The Common Core curriculum was the brain child of the Bill Gates Foundation. When the curriculum was finally put together, there were five people on the Validation Committee that refused to sign off on the curriculum. There were two very prominent people in that group of five–R. James Milgram, professor of mathematics at Stanford University, and Sandra Stotsky, Professor emerita in the Department of Education Reform at the University of Arkansas, and 21st Century Chair in Teacher Quality. Both of them felt that the standards set up in Common Core would not improve the quality of education American students received. It turns out that they were right.
In November 2018, Neonnettle reported the following:
Researchers, who conducted a study into the impact of former President Obama’s Common Core State Standards on schools, declared the teaching practices to be “worst large-scale educational failure in 40 years.”
The study examined the effects of Common Core on school choice and found the Obama-era K-12 educational reform demonstrated sharp drops in academic performance.
Ted Rebarber of AccountabilityWorks co-authored the study with Cato Institute’s Neal McCluskey, who previously led another study, titled “Common Core, School Choice and Rethinking Standards-Based Reform,” which was published by the Boston-based Pioneer Institute.
The pair discussed their findings at a Heritage Foundation event last week, explaining how Common Core has not only damaged public-school education but also has created obstacles for choosing schools.
The article goes on to note that since Common Core was introduced, the academic performance of students has noticeably decreased. The article noted that any school that receives federal funds is required to take certain tests mandated by Common Core. Any school that accepts vouchers is required to follow Common Core.
The article reports:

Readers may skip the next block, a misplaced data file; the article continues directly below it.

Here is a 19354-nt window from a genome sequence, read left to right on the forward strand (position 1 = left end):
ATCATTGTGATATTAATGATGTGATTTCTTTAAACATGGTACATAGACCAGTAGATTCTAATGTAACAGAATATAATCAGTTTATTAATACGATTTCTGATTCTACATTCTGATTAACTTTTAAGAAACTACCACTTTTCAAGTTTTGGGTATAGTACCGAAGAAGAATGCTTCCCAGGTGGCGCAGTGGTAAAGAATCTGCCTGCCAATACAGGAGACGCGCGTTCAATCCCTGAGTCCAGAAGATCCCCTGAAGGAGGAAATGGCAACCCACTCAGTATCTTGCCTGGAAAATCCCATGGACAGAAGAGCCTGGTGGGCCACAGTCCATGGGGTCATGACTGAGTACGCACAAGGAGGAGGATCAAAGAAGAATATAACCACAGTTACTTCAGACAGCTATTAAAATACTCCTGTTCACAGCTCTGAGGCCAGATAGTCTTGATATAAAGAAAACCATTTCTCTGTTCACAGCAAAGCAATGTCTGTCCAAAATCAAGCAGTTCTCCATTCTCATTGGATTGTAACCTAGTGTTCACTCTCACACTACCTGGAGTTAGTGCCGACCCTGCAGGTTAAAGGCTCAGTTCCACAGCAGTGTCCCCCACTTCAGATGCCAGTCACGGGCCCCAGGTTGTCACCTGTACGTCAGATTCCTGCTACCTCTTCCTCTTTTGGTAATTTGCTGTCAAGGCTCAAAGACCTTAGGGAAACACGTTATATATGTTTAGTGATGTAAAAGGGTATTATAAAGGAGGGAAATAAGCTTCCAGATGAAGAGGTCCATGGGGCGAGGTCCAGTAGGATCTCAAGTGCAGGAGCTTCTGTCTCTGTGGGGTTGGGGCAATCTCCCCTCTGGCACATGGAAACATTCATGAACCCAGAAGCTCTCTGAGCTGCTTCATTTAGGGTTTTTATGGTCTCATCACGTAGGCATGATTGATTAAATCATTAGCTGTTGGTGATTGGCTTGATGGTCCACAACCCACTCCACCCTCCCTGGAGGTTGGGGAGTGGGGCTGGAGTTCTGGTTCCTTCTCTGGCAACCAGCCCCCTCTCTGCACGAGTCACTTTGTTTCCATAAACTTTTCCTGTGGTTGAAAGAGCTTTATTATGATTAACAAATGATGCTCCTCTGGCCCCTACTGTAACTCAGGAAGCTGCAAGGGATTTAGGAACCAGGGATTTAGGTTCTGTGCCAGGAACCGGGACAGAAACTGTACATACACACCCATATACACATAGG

In April of 2016, only about 37 percent of U.S. 12th graders were shown to be prepared for math and reading at the college level, according to the 2015 NAEP – also known as the Nation’s Report Card.
Additionally, results released by the National Center for Education Statistics (NCES) showed that on the Progress in International Reading Literacy Study (PIRLS), the U.S. has declined in performance from fifth in international ranking in 2011 to 13th in 2016 out of 58 international education systems.
The conclusion of the article provides a clue as to what is going on here:
Jennifer McCormick, the (Indiana) Republican state superintendent of public schools, has decided private schools that accept state voucher funds should not discriminate against LGBT children in admissions and other services – regardless of the school’s faith beliefs.
McCormick’s justification for her decision is based upon the Common Core “workforce development” model of education that views children as prospective laborers who can fulfill big business’s needs for inexpensive, local workers.
“If our goal as a state is to develop a well-educated workforce, and one that we want businesses to come here because we’re inclusive, we are accepting. I think part of that goes to our actions,” McCormick said.
“And when we still have schools that receive taxpayer dollars that can exclude students — that’s a problem.”
According to the report, McCormick said private schools that accept vouchers would need to have their admissions policies controlled by the state.
There is nothing in the U.S. Constitution that allows federal control of education, but obviously that is the policy here. The real bottom line here is to prepare the next generation to be global citizens in order to advance the concept of global governance. I will post a detailed article on the foundation for that statement in the near future.